the many pitfalls that go along with
the new and "improved" Wolverine
Access. While the majority of stu-
dents registered for classes by phone
last year, this year
they must rely on the Wolverine
Wolverine Access -
Website in order to IS not yet
get into their desired par. Stude
classes.u
Although in theory unab to
this eliminates long, transcript;
tedious calls to them
CRISP lady, students mny woi
who attempted to whether i
than ge their sched-
ules through Wolver- system cs
ine Access this year winter red
have found that it
often takes longer than phone reg is-
tration. Not only is the new site often
too busy to allow students to enter it,
many also find it confusing once they
do enter. The site also still seems to
have many technical problems that
are causing a collective frustration
among students.
The Registrars' Office has alleviat-
ed many of these problems since the
beginning of the year, yet seniors and
other students who need their tran-
scripts are now finding it impossible
to print them from the site. Many
deadlines for graduate schools - as
well as internships and study abroad

l
!I~

programs - are approaching, and
transcripts are vital to the application
process.
This setback has many students
wondering when they will be able to
take full advantage of the new system.
The system's projected benefits are
listed in the frequently
Access asked questions por-
tion of the site, yet
up to when portions of
nts are Wolverine Access are
print not operational, this
negates any claims
; and that the site has more
advantages than the
ler very reliable CRISP
1a system.
- -- @ Most students did
ri handle not have any problems
istration. with the old Wolver-
ine Access, but the
Office of the Registrar still hastime
to prove that the system is up to par.
Many wonder whether the site will
have the capacity to handle the entire
student body's registration needs this
winter without shutting down as it
did this fall.
These problems must be addressed
before the Winter semester registra-
tion onslaught that brought the sys-
tem to a grinding halt a month ago.
The site may look nicer and eventual-
ly become more user friendly; howev-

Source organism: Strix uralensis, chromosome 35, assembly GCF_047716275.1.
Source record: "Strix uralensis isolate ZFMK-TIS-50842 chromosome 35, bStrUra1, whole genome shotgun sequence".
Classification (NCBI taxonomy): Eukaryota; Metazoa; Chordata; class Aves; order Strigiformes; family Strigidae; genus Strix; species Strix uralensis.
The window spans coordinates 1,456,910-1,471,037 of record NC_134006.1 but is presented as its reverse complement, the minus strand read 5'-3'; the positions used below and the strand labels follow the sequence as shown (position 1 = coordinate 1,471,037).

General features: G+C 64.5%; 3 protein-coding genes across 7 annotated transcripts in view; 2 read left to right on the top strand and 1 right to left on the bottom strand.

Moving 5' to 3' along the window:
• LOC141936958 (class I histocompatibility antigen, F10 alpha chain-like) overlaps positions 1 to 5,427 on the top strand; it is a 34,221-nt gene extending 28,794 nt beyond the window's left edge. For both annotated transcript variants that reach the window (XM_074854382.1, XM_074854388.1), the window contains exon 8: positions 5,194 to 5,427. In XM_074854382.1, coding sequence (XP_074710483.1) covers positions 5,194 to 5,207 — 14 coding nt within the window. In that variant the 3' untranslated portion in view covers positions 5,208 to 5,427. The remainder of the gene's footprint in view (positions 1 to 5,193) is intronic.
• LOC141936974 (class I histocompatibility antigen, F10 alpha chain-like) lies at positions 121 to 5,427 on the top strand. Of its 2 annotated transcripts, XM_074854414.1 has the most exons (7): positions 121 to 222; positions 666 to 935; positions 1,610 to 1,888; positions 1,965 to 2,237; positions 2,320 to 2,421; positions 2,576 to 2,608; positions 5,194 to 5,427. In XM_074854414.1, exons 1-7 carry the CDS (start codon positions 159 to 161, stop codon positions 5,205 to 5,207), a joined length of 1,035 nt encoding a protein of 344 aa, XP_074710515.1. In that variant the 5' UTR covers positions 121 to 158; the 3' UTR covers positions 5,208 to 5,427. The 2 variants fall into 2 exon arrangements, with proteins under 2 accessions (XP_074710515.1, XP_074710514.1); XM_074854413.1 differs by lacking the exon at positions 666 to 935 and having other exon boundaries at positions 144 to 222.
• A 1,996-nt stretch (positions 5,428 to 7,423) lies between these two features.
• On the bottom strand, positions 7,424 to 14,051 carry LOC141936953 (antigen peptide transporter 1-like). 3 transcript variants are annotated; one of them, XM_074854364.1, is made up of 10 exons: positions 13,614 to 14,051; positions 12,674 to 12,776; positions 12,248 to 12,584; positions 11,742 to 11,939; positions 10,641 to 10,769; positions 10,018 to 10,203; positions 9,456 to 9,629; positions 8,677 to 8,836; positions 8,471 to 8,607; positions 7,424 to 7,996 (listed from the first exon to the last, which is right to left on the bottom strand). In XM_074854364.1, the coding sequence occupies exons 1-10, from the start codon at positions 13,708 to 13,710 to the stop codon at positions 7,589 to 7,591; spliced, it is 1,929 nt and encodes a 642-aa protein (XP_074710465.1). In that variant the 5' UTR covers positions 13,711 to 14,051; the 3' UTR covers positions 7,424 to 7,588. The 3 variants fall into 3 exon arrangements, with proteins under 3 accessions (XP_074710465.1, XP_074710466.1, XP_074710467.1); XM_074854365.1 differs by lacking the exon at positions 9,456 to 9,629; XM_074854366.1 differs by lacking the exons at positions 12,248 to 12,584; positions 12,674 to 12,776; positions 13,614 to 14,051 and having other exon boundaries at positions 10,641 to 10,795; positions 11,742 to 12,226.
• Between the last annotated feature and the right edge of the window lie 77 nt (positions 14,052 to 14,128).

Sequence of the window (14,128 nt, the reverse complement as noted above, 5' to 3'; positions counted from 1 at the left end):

er, most students are more concerned
with present problems than future
benefits.

'Complacency is dangerous. And Coming Out Day
has become a celebration,
but It has to remain a call to action.'
- Beth Harrison Prado, Graduate Student in
Sociology and the School of Social Work.

Miideast turmoil
Civil debate of issues would benefit campus

T he ambivalence surrounding the
crisis in the Middle East is noth-
ing new; yet, the most recent flurry
of turmoil throughout these past few
weeks has been difficult to ignore.
With more than 100 people dead and
U.N. negotiations shaky, University
students find themselves choosing
sides. The tension fueled by decades
of historical and religious conflict
continues to escalate as both Pro-
Israeli and Pro-Palestinian students
organize public protests in an effort
to educate students unfamiliar with
the recent chaos in the Middle East.
Rather than allow this tension to
come to an explosive head, the Uni-
versity should organize a public
forum that provides .for a comprehen-
sive understanding of both sides of
the conflict. The objective of such a
debate would be twofold: primarily,
to raise awareness of the violence
committed in this area of the world
and to also offer students an opportu-
nity to unite and ameliorate this cata-
strophe.
Because of the University's ample
amount of resources - including
space - providing such a means for
discussion on campus should be easy.
In addition, the fact that so many stu-
dents feel so passionately about the
violence ensures participation in the

proposed event.
To be effective, however, this
forum must be conducted in a peace-
ful and diplomatic manner. Nothing
can be accomplished if students
resort to name-calling or yelling out
viewpoints. In order to better under-
stand the events that have transpired,
students are going to have to focus on
the issues at hand. Of course, many
of these issues will be seen in light of
all the history surrounding this con-
flict, yet simply bringing up the past
in an effort to win a point will not
help cap the increasing death toll in
this sensitive region.
The point of this exchange, then,
is not simply to gain insight into dif-
ferent viewpoints; just talking and
arguing. about who is right or who
deserves what is futile.
If enough awareness is raised,
however, perhaps people will become
motivated into action. Ideally, this
forum could result in some sort of
cohesive and therefore more effective
resolution to help stop the increasing-
ly serious state of af airs in the Mid-
dle East. Students do not have to
agree with every statement debated,